This app isn’t necessarily specifically for people with braces, but it is a fun way to help everyone take the time they really need to brush their teeth. The app plays songs from your library or from a streaming service, and sets a timer for two minutes, so you can have fun while you brush for exactly as long as you need to. The app also allows you to set reminders for when it’s time to exchange your old toothbrush for a new one, or when it’s time to brush or floss, and even when you need to make your next dental appointment.
Speaking of setting alarms, this helpful app reminds you to wear your rubber bands. Wearing your rubber bands when you’re supposed to decreases the amount of time you’ll need to wear braces. In addition to giving you reminders, the app can “challenge” you, by asking you throughout the day if you’re currently wearing your rubber bands. Based on your (honest!) answers, the app will grade you on your progress that you can proudly show your parents and orthodontist. The app also has a fun “braces-off-O-meter” that rangers from “You’ll never get them off” to “You are going as fast as possible.” This app certainly seems like a fun and helpful way to encourage braces-wearers to stay on track!
My Day: Countdown Timer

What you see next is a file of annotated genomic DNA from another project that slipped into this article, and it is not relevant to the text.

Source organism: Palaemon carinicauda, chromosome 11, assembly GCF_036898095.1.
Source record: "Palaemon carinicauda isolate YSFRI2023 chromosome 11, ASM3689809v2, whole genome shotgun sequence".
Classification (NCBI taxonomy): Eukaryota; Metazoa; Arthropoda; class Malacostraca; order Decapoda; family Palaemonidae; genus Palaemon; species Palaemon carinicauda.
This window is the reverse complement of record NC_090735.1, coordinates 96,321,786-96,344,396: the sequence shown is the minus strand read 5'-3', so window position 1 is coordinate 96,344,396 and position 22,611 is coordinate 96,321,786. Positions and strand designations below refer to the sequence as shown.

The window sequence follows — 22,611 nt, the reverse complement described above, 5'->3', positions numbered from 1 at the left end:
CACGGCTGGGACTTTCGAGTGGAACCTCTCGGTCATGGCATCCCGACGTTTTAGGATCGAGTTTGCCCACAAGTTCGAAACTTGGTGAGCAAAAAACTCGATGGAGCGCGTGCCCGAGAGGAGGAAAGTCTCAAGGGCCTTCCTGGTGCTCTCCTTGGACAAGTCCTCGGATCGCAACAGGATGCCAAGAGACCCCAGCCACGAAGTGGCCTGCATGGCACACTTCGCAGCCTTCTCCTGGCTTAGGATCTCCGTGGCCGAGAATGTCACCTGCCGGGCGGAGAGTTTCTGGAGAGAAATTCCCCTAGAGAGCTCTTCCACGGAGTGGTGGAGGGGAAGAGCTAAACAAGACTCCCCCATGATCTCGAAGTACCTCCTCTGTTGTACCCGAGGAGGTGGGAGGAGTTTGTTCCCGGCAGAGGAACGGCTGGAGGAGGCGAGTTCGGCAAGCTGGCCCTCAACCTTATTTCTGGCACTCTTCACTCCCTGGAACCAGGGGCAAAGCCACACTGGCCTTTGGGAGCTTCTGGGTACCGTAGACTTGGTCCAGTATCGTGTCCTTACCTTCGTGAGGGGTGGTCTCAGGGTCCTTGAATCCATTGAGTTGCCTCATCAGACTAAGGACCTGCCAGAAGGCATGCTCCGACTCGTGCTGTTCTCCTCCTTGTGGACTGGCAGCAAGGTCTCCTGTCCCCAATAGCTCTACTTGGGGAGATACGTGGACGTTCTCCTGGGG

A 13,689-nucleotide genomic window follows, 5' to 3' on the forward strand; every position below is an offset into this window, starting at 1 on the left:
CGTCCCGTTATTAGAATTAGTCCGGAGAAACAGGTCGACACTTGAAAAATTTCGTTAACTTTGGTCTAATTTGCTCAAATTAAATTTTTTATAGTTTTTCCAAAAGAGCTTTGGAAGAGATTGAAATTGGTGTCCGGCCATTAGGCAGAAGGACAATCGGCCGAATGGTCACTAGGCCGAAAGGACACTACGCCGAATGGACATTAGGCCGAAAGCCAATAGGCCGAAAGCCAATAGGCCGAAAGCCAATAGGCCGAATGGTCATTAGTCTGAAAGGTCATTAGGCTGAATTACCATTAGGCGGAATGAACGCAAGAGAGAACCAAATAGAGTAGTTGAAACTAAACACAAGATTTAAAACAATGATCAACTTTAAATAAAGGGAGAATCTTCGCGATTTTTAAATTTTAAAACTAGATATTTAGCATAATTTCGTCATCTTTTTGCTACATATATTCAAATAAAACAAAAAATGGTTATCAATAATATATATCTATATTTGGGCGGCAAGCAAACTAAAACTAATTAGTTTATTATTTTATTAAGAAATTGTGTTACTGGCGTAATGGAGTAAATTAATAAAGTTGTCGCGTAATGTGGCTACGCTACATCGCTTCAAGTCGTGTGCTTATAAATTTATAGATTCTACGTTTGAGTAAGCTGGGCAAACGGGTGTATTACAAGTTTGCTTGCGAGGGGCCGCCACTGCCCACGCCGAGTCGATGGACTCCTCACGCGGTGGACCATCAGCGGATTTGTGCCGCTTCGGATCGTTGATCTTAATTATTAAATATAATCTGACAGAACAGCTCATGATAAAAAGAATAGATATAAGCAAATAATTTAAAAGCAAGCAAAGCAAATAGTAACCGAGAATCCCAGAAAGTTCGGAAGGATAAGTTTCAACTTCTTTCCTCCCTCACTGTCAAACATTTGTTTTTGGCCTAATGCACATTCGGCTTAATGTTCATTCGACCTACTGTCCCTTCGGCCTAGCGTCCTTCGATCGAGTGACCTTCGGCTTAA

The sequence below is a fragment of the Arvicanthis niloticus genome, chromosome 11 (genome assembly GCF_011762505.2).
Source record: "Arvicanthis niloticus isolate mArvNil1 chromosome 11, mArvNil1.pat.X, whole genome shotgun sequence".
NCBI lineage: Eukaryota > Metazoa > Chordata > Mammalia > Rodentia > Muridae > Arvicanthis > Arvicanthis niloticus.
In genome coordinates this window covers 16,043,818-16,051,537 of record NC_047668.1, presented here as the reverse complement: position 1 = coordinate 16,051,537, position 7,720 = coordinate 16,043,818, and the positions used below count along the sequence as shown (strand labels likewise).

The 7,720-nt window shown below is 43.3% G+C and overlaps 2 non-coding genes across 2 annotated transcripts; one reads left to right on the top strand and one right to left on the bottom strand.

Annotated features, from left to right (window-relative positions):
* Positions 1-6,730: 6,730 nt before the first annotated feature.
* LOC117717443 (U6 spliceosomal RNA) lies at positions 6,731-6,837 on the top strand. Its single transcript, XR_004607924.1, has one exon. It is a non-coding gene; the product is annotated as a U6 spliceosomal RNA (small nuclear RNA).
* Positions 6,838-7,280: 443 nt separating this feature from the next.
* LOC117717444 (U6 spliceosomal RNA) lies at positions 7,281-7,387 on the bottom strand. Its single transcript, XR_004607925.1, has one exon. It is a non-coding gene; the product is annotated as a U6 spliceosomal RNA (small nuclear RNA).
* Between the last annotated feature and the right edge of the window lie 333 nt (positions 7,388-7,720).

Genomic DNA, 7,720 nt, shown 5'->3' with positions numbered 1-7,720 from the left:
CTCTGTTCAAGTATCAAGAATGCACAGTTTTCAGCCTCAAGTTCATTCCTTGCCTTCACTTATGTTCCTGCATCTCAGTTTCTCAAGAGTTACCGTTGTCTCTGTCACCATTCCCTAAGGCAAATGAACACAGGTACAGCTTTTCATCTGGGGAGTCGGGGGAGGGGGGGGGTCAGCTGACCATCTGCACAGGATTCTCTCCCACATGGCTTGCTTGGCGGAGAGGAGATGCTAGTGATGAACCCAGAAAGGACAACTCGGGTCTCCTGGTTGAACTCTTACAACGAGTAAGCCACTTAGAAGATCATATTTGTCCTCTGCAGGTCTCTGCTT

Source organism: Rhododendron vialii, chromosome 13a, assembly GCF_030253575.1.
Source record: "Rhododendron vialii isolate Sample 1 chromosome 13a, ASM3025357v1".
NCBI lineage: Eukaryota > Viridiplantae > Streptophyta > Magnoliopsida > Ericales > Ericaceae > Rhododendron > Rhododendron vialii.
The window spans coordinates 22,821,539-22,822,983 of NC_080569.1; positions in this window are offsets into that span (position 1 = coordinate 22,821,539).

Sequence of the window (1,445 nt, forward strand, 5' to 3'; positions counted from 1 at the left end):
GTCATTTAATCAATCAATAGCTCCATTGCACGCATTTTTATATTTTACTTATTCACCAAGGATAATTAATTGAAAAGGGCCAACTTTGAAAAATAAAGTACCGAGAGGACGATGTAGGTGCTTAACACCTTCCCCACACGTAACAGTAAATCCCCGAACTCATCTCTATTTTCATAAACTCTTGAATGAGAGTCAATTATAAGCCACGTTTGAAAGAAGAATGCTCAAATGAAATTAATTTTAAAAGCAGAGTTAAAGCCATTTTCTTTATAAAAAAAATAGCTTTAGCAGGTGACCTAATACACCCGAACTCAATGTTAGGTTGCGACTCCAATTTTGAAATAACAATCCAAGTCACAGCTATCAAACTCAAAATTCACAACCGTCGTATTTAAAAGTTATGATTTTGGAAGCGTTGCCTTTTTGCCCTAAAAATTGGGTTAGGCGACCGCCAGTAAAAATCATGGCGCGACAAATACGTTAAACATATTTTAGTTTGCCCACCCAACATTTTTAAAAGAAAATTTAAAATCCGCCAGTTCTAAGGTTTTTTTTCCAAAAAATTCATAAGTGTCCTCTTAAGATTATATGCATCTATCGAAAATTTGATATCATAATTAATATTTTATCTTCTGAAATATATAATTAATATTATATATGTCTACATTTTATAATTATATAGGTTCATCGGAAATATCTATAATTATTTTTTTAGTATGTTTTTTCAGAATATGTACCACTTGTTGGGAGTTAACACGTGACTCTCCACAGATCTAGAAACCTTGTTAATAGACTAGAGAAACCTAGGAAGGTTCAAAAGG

This app can be used for any number of special days, but we know if you have braces, the day your braces come off can feel like the most important day of your life! This app is easy to use and has beautiful graphics for whatever occasion you are counting down to (get the app for your braces, keep it for other important dates in your life!). Not only can you count DOWN to the day your braces come off; you can also count UP to appreciate the number of days you have powered through so far.
We all love to smile. Smiling lifts our spirits, brightens our days. Smiling at other people can cheer them up, too.
Let’s Talk About Endorphins
Science shows us that when we smile (or laugh!), our body releases endorphins. Endorphins are a hormone that our central nervous system and pituitary gland produce. Not only do these hormones inhibit the transmission of pain signals; they also produce in us a euphoric feeling.
In short, they help us feel great!
Do we smile because we’re happy, or does smiling make us happy?